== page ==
The following commentary was published originally in the Honolulu Star-Advertiser on March 7, 2023.
A new federal “Yes In My Backyard” grant program, spearheaded by Hawaii’s U.S. Sen. Brian Schatz, deserves kudos for targeting barriers to new housing.
The purpose of the program, enacted in December as a part of last year’s federal spending package, is to incentivize local governments to streamline permitting, increase housing density and allow more multifamily homes by-right, according to a committee report on the bill.
“We need to legalize housing and abandon the exclusionary zoning that originated during Jim Crow and continues today,” Schatz said in a December news release announcing the program. “Government needs to change its mentality from intentionally constraining the supply of housing to incentivizing it.”
That hits the nail on the head when it comes to zoning, permitting and land-use restrictions — especially in Hawaii. Everyone familiar with homebuilding in Hawaii knows that state and county permitting processes are complex, with delays sometimes stretching for as long as a year.
Our zoning codes also are complex — unduly so. By micromanaging what can be built, and where, local zoning codes increase homebuilding costs, constrain housing innovation, contribute to urban sprawl, promote segregation along economic lines, and lead to either homelessness or people leaving Hawaii entirely to find less expensive housing.
In Hawaii, the last thing residents need is more expensive housing, so this new “Yes In My Backyard” program focusing on zoning reform is welcome.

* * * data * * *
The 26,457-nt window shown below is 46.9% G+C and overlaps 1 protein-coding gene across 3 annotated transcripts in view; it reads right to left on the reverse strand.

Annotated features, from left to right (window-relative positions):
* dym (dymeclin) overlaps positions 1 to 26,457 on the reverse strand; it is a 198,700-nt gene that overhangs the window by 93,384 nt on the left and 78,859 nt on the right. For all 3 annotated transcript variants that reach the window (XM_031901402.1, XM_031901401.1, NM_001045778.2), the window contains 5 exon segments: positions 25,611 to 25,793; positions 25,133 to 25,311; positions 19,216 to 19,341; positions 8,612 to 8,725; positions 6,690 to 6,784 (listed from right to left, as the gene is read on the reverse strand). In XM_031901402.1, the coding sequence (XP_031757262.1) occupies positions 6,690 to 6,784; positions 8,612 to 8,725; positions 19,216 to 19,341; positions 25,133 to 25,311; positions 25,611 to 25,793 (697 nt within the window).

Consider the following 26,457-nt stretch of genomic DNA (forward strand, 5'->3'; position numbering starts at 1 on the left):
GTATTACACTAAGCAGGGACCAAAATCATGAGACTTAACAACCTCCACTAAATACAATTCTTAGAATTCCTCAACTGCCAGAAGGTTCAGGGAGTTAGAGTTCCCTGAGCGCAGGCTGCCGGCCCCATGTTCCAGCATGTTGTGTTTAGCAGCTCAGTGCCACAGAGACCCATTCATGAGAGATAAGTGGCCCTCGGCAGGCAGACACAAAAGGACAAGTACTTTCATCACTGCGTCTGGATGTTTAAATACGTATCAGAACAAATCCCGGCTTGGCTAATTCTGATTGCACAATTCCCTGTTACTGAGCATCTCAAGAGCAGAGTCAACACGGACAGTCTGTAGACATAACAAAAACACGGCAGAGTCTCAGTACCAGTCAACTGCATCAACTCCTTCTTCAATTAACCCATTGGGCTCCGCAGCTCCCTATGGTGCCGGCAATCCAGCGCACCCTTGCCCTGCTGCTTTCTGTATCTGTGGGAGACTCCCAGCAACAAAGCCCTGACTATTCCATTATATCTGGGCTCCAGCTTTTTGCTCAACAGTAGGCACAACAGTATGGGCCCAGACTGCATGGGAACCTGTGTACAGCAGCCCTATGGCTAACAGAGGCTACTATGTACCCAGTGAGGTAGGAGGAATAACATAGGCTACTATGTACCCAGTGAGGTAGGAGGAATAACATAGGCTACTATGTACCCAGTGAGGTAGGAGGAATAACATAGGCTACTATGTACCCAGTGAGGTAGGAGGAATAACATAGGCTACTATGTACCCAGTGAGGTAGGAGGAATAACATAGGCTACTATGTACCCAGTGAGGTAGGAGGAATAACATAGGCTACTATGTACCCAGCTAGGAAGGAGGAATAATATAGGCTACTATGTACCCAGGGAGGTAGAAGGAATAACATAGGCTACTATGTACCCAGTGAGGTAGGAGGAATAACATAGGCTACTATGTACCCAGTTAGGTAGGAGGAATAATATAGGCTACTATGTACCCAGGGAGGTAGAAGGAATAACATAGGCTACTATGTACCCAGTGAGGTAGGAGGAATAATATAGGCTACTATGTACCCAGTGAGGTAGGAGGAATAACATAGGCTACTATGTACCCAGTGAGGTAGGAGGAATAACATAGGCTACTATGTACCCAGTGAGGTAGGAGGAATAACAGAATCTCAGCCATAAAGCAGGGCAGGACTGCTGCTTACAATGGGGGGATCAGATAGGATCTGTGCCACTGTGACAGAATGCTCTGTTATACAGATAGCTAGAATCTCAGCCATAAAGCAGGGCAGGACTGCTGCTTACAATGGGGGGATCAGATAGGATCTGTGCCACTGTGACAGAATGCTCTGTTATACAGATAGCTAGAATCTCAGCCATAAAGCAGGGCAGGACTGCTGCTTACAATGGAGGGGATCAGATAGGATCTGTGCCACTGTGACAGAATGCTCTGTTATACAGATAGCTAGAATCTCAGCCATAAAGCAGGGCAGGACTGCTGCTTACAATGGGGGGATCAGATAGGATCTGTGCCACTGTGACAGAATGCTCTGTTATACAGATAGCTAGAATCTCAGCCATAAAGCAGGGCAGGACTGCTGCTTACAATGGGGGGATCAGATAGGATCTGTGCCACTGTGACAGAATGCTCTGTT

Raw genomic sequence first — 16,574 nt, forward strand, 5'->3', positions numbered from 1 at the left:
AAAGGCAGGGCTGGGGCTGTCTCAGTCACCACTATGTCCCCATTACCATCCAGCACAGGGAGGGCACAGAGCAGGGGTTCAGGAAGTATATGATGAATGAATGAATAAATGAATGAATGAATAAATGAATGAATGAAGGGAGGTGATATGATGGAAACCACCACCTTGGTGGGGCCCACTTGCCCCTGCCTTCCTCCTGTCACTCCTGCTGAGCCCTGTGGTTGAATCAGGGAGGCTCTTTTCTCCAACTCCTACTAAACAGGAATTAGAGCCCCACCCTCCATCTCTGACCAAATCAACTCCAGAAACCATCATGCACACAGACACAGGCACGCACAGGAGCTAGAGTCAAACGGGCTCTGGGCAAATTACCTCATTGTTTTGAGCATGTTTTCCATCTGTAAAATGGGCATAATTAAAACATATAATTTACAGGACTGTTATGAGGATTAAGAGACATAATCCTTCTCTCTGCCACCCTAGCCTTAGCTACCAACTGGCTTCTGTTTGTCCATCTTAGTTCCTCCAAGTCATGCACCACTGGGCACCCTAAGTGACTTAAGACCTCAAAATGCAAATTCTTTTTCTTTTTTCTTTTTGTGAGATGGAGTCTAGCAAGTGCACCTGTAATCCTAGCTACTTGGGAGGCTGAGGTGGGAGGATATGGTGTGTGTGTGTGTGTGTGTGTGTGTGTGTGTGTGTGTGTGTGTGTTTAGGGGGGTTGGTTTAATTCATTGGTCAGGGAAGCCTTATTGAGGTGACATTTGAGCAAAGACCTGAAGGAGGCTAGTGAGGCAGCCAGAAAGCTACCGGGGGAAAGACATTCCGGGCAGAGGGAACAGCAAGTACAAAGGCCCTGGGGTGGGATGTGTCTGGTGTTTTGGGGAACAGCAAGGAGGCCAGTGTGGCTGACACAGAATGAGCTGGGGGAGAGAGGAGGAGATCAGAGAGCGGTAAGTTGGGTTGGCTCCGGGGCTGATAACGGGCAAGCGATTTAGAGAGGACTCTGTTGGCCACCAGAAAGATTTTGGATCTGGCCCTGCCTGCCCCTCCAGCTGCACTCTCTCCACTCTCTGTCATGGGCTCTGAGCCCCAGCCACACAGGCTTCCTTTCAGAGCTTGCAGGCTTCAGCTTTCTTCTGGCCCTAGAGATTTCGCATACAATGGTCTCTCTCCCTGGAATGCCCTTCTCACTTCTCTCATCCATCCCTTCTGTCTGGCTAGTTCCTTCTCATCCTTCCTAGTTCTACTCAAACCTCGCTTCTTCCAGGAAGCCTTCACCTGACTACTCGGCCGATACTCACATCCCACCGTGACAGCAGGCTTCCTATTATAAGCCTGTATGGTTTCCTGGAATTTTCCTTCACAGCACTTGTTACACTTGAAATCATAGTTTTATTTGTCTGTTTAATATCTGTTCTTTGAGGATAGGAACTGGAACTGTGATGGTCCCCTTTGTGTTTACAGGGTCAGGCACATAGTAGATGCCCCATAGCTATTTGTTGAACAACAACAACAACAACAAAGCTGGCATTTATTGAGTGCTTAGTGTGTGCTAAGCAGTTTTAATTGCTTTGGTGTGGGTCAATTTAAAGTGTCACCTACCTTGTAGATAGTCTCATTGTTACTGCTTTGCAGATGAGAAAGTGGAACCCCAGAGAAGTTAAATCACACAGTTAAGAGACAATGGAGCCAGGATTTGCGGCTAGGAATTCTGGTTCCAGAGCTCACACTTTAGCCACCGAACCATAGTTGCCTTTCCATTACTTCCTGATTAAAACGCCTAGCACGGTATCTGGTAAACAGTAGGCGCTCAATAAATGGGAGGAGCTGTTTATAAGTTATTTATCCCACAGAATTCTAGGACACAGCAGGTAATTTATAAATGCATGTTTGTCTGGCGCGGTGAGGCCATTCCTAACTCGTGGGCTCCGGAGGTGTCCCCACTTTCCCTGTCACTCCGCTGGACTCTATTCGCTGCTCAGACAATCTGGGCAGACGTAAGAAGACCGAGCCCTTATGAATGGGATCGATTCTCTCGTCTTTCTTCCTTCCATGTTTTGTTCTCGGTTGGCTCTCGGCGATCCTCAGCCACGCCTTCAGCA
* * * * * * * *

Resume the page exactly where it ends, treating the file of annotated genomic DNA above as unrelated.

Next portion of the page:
The U.S. Department of Housing and Urban Development is still finalizing program rules, but expects to start awarding funds later this year. The grants will be awarded on a competitive basis to state and local governments and regional planning organizations that show a strong need for affordable housing and a willingness to prioritize removing barriers to building such homes.
Last year, the Hawaii Legislature and governor enacted a bill with a similar intent — House Bill 1837, called the Yes In My Backyard Act — that mandates Hawaii’s four counties submit biennial reports on how they are reducing regulatory barriers to homebuilding. Because of that, Hawaii might already be ahead of the game in applying for the federal grants.
Meanwhile, there are numerous bills in the current legislative session that state lawmakers could approve to help Hawaii better qualify for the grants.
Simple changes — such as allowing duplexes and triplexes on all parcels zoned for single-family homes; eliminating or reducing parking minimums; and expanding the use of by-right approvals, which bypass mandatory political hearings on projects that already comply with zoning and permitting laws — would help Hawaii become competitive for the funding.
More important, such reforms would make it less expensive and faster for homebuilders to break ground, which would help lower Hawaii’s astronomical housing prices.
According to research from UCLA’s Lewis Center for Regional Policy Studies, new housing — even new market-rate housing — can help lower rental rates. Imagine what allowing more high-density housing targeted at lower price points could do.
But such housing cannot be built overnight, no matter how much lawmakers streamline the process. Obtaining financing, acquiring the building materials and hiring construction crews all take time, so the sooner lawmakers act, the better.
Even if Hawaii’s counties fail to receive the federal grant funding, they at least will have lowered their barriers to housing and taken steps to help ensure that Hawaii residents can afford to stay in the state they call home.